It begins with the philosophical workshop of François Cheng. The Chinese-French philosopher wrote five meditations on beauty.1 In the first, he asks whether it is possible to imagine a creation in which one of the three Christian virtues does not exist. What would a world be like if it did not contain goodness, beauty or truth? I would not have written this text if I could not count on it being received favourably. Without the goodness of our parents, our teachers, we would not exist. A world without goodness, a cosmos without love is inconceivable. It doesn’t take much to understand that. It is similar with the truth. A cosmos in which nothing is true, nothing has validity, but everything is deception, fake news, makes it impossible to live. Nothing could be relied on, there would be no firm ground. An author would not be an author and a reader would not be a reader. Thus Cheng notes: There is no nature, no life, no earth, no existence without goodness, without truth. But existence without beauty is conceivable! A completely ugly world can be imagined, and there are enough stories that picture complete ugliness. Some parts of Eastern Europe, travelers report, had come close to such a scenario of complete desolation during the Cold War, and images of bombed-out Mariopul also come close. This distinguishes beauty from truth and goodness – that creation would be possible without the beautiful. «The universe is not dependent on beauty,» Cheng concludes. And yet the universe is infinitely beautiful, from a meadow filled with flowers, a child’s laughter, to summer rain. That is the greatness of beauty, that it is, though it need not be. It is a gift that comes so naturally to us that we cannot even conceive of a world without beauty. Because the world is beautiful without having to be beautiful, it must want to be beautiful, this world must have freely decided to be beautiful!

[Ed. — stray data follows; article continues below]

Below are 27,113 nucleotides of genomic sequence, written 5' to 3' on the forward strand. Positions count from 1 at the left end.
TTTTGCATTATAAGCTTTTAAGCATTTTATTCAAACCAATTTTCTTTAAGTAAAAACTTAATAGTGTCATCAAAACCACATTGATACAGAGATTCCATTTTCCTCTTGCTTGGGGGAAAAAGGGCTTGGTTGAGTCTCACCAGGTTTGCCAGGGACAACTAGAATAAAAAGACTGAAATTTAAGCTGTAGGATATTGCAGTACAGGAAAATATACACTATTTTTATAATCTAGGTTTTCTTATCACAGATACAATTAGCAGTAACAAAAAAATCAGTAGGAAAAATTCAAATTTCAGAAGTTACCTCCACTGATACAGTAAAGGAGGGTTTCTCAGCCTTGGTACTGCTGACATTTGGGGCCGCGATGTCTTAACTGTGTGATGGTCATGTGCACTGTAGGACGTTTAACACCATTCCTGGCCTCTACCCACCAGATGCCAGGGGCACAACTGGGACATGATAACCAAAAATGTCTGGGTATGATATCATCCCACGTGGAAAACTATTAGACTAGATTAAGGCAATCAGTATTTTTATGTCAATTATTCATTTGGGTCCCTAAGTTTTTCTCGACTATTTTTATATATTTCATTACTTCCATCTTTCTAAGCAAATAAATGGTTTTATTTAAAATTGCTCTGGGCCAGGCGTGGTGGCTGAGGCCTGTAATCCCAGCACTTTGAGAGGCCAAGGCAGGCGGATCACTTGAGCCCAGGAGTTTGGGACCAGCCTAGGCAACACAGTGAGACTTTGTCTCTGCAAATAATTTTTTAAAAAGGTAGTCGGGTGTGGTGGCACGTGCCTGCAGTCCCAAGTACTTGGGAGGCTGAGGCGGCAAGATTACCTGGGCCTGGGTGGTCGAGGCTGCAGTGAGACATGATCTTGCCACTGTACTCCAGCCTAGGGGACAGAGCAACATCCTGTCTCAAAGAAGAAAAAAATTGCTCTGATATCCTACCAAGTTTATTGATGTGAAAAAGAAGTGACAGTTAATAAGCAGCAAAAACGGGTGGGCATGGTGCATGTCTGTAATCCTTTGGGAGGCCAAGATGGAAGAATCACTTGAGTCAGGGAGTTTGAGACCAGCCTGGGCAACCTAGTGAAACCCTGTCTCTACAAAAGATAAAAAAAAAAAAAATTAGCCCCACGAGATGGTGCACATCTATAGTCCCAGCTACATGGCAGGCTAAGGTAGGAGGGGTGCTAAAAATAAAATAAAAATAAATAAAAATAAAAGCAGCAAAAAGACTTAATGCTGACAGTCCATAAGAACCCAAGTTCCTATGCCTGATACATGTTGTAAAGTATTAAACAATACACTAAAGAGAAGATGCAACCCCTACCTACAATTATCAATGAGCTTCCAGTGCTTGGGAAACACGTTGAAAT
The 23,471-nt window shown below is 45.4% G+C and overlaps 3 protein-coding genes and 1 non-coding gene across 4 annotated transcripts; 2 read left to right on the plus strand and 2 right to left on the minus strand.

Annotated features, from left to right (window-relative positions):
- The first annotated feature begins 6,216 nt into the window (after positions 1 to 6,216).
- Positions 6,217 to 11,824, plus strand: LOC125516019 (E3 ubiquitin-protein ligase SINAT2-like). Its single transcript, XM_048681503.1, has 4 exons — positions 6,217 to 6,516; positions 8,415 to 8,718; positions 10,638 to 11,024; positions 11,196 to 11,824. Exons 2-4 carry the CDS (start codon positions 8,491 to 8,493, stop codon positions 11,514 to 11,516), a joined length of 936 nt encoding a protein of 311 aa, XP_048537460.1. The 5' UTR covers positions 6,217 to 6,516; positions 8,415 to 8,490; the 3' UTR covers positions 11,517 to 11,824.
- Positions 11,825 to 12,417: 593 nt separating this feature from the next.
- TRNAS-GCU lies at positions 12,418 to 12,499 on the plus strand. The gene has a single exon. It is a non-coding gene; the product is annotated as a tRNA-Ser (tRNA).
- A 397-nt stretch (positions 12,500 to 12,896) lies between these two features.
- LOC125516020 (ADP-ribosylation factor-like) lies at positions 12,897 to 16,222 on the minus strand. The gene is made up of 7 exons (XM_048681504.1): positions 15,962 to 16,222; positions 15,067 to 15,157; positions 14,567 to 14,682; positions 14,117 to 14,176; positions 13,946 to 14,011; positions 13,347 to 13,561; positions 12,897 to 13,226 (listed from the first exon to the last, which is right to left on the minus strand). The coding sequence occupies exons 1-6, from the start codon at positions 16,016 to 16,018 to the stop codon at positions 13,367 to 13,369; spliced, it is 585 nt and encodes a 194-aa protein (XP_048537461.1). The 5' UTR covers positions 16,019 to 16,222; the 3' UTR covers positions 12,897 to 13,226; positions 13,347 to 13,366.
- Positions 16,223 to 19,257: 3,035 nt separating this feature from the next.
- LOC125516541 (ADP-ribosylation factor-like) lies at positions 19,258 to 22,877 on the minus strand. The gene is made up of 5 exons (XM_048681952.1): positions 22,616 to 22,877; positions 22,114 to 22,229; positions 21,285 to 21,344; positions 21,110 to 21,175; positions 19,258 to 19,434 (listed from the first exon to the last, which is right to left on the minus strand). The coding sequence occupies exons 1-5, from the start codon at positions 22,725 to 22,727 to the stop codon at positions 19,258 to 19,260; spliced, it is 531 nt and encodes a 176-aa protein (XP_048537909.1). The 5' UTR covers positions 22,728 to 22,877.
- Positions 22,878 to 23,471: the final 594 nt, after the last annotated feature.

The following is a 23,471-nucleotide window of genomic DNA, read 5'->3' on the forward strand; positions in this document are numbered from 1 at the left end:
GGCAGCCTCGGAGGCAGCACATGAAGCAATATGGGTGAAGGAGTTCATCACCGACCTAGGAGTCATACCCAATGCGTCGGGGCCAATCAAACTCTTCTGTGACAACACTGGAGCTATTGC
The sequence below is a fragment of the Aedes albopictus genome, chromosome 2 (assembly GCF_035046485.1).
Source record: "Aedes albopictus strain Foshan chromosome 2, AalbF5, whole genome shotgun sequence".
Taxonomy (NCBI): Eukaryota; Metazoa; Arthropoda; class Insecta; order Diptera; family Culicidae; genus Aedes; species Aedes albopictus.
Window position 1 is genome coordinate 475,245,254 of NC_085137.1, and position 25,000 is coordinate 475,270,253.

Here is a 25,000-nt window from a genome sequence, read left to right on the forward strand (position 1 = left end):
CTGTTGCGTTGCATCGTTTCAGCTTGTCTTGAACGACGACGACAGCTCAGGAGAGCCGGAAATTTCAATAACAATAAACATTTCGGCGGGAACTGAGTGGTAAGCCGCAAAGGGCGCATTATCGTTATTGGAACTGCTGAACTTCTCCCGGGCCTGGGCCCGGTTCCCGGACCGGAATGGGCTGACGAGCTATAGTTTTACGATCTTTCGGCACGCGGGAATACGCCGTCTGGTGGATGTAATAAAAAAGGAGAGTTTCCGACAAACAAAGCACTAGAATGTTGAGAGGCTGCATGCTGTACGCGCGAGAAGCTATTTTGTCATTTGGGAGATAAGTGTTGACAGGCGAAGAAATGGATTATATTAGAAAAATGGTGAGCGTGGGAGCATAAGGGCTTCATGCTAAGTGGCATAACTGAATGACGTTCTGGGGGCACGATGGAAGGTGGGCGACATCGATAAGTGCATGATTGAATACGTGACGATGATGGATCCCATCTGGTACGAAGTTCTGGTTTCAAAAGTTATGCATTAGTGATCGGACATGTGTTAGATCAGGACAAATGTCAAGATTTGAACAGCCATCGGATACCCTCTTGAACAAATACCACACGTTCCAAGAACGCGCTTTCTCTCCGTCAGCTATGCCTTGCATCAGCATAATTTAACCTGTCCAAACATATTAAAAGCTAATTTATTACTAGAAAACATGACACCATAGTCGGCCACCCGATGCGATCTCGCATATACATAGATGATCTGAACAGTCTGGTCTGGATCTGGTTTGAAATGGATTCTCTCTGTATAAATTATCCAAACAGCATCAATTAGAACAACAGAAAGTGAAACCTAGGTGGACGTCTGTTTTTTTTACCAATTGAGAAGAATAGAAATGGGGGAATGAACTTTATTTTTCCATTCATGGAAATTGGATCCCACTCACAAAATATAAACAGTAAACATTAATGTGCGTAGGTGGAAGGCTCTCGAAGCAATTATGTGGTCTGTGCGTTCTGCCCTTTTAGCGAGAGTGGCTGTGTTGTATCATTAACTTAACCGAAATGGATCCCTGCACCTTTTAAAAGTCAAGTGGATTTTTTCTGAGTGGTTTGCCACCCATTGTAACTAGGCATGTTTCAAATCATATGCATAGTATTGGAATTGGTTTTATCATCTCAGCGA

Whether skeleton or leaf veins: When the When life gives way, one sees that beauty wears it. Photo: Nina Gautier.

Beauty is Unique and Eternal

Back to the Birs: the way the light fell on the water, making the waves glisten and hikers and walkers squint – it will never be like this again. A moment that passes and never comes back. Beauty is one-off. That is the tragedy that belongs to beauty: its does not return! This is how beauty sanctifies the moment. Anyone who has ploughed poppies knows the pain. How quickly the beauty goes. And yet: as unique as this play of water and sun was, such a sight will be seen again. There will be a new, perhaps even more moving, certainly different kind of beauty. That is the promise of beauty, that for all the uniqueness of the event there is and must be a next time. The beautiful moment gives way to a subsequent beautiful moment. Each blossom fades and as it withers promises that there will be further blossoms, further flowering. It would be quite nonsensical if there were only this one beautiful moment, if that was it and no more were to follow. Then it would be meaningless and lost. Thus the beautiful is one-off – which Schiller frames in the words: «Even the beautiful must die. The gods weep that beauty passes away» – and it is eternal. In beauty lies the moment and eternity.